The Department of Children, Equality, Disability, Integration & Youth (DCEDIY) oversees the accommodation of diplaced Ukrainians in pledged and emergency accommodation. Activation of pledges is undertaken on the state’s behalf by a Consortium of Partners comprising Helping Irish Hosts, The Irish Red Cross (IRC), Peter McVerry Trust and IOM.
You can pledge accommodation via the Irish Red Cross Register of Pledges.
Since April 2023, we are all working in close partnership and we are learning from each other as we go.
Pledge with us
We have facilitated and supported the placement of more than 1,600 Ukrainians in over 650 Irish homes since March 2022. HIH offers dedicated support to our hosts; you're never on your own.
We have a robust process to onboard and support hosts, guests and make matches - safely and sustainably, with proven policies and procedures in place to safeguard all parties, including Garda Vetting and Child and Vulnerable Persons Safeguarding Policy.
You can register by completing the form to Pledge your accommodation here. This form asks questions about the space you can offer, your expectations of hosting and why you want to do it. We use this info to figure out a potential match for you.
We will walk you through the entire process when we speak with you, but here’s an overview of how it works. The picture below gives you an overview of the process.
Once you’ve made the decision to host, our team will contact you directly with some questions about your residence and location. This is a good time to raise any specifics about your hosting journey and talk through what kind of guest you could host in your home.
When we think we have a suitable guest for you, one of our MatchMakers will contact you for a chat.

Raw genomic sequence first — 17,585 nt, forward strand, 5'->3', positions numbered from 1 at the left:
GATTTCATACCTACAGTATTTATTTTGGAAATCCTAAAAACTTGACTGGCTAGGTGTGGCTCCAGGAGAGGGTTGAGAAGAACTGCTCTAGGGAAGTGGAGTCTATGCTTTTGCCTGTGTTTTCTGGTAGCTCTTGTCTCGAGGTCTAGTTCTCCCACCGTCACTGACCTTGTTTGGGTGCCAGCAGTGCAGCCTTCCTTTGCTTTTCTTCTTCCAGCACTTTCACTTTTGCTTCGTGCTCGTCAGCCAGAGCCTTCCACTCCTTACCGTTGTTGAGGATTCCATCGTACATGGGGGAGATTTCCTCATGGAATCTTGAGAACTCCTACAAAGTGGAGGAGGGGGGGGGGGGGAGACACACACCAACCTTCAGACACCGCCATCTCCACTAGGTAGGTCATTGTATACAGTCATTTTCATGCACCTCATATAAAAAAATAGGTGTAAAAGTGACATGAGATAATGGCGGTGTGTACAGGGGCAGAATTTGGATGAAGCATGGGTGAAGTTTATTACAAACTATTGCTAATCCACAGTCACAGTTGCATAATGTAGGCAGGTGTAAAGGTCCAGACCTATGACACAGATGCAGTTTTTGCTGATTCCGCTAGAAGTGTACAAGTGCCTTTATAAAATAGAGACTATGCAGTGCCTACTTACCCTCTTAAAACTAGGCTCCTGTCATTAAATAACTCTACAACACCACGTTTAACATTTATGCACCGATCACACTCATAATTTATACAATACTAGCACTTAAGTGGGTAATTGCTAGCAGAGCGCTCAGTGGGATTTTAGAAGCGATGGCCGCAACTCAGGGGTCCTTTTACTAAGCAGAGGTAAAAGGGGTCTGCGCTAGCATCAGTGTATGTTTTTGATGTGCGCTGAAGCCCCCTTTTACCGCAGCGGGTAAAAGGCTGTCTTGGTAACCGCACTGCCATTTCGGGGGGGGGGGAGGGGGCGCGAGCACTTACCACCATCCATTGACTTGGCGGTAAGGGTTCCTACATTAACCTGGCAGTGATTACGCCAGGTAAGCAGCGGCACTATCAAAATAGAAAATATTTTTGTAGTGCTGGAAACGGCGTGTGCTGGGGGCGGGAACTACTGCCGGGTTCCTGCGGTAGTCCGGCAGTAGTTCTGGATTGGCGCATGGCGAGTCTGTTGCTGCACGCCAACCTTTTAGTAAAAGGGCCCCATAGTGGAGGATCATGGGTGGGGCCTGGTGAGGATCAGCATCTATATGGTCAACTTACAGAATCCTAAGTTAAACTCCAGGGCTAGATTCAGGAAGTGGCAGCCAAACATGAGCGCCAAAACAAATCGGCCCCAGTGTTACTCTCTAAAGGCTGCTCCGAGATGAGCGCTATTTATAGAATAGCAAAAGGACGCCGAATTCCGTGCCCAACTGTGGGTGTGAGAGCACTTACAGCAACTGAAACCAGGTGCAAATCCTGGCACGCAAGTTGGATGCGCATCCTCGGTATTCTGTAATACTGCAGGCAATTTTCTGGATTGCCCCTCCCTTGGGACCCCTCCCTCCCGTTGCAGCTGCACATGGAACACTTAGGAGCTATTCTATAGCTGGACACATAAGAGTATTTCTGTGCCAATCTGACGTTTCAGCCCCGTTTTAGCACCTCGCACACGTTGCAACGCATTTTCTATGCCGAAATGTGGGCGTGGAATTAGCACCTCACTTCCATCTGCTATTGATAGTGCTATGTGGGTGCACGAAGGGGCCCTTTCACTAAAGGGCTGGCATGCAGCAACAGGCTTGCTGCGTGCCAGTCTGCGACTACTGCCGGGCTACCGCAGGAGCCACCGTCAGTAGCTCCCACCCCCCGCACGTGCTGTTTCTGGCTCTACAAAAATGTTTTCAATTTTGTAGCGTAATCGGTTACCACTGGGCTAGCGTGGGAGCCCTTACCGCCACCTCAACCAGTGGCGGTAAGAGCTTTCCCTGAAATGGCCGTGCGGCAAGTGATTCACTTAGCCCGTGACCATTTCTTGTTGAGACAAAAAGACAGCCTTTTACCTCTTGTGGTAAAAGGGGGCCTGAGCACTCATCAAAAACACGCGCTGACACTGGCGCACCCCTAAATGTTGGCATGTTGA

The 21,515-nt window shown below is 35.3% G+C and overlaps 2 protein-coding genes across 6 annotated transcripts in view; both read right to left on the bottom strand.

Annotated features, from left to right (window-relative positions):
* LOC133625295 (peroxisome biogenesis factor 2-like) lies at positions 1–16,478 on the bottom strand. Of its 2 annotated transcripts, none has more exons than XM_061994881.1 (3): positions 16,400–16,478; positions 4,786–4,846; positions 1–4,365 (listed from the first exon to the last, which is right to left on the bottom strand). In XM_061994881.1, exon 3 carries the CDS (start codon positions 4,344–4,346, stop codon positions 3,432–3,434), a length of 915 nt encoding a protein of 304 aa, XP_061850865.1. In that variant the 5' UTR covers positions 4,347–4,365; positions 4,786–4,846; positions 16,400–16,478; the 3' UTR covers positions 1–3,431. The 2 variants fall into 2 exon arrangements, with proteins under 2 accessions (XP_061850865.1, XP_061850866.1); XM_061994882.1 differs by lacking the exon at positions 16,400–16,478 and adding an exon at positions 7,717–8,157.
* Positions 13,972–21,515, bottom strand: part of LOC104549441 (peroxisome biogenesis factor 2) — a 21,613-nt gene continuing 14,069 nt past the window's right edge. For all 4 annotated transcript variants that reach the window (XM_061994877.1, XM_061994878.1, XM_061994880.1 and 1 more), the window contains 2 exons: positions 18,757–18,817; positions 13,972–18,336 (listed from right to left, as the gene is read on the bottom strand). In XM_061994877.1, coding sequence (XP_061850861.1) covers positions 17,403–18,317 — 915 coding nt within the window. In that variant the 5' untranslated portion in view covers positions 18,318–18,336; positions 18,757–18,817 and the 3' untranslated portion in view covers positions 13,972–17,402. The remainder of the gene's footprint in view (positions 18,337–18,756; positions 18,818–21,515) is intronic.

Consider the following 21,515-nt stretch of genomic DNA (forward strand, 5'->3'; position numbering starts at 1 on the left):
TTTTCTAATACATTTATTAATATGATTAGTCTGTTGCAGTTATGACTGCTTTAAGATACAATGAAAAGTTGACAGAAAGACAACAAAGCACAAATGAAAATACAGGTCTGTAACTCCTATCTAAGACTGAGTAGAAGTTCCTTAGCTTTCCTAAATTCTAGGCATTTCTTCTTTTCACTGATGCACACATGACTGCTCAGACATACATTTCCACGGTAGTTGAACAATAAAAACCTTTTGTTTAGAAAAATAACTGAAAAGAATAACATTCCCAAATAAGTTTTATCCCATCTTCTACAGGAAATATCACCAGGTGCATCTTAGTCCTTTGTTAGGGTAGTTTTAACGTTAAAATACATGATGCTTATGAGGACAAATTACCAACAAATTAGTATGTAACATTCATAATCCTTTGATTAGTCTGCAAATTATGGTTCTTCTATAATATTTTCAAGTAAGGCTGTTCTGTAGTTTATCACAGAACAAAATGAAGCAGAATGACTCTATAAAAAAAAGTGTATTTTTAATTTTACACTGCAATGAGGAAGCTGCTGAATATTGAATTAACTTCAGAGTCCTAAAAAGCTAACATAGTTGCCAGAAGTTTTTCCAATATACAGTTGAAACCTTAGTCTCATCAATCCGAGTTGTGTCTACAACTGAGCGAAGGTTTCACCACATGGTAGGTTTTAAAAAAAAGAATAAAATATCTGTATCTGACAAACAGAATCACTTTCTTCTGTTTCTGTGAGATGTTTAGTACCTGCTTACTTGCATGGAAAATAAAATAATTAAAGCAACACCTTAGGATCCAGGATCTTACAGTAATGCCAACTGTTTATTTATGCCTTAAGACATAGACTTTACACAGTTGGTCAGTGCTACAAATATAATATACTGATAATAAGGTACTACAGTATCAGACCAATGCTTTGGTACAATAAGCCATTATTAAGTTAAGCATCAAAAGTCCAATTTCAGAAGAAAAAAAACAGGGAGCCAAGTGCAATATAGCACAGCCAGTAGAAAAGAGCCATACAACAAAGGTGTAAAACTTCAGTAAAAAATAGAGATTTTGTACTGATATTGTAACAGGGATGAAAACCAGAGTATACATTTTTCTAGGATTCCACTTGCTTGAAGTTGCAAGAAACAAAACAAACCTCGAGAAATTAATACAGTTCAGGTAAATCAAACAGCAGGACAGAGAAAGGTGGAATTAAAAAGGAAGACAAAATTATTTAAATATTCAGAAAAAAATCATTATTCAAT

Once the host and guest are happy to proceed, your MatchMaker will introduce you both. You can then agree on a timeframe to welcome them.
We’ll move at your pace, answer any questions and make sure you feel comfortable hosting before the match is made!
We invite all hosts to join our national and regional host support groups on Facebook and WhatsApp, where we support each other and share practical tips and info. All hosts are welcome to join. Our Facebook is a private page and screening questions are asked prior to joining in order to keep it as a safe space for Hosts.
Garda Vetting for Hosts
If someone under 18 is coming to stay with you, everyone in your household over the age of 16 is legally required to be Garda Vetted by Helping Irish Hosts or whoever is matching you. This applies even if you have current Garda Vetting from your employer or a Community Group.
It is a statutory requirement that all individuals, volunteers or paid, working with Children and Vulnerable Persons have completed Garda vetting clearance before engaging with an Organisation or services.
Anyone hosting children will be Garda vetted by Helping Irish Hosts through our vetting partner, Dublin South Volunteer Centre (DSVC). If a Garda vetting applicant is aged 16 or 17, the relevant documentation must be accompanied by a Parental/Guardian Consent form (NVB 3). Don't worry, we will send you all the information you need when we speak to you about hosting.
When the relevant checks have been completed, a Garda vetting disclosure will be returned to Helping Irish Hosts by our vetting partner, DSVC. HIH will then follow the procedures outlined in our Child Welfare and Safeguarding policy
You are not required to be Garda vetted if your arrangement is a private agreement between you and a friend or family member. If you’ve made an arrangement in this way, it is not possible or required to seek to be vetted retrospectively.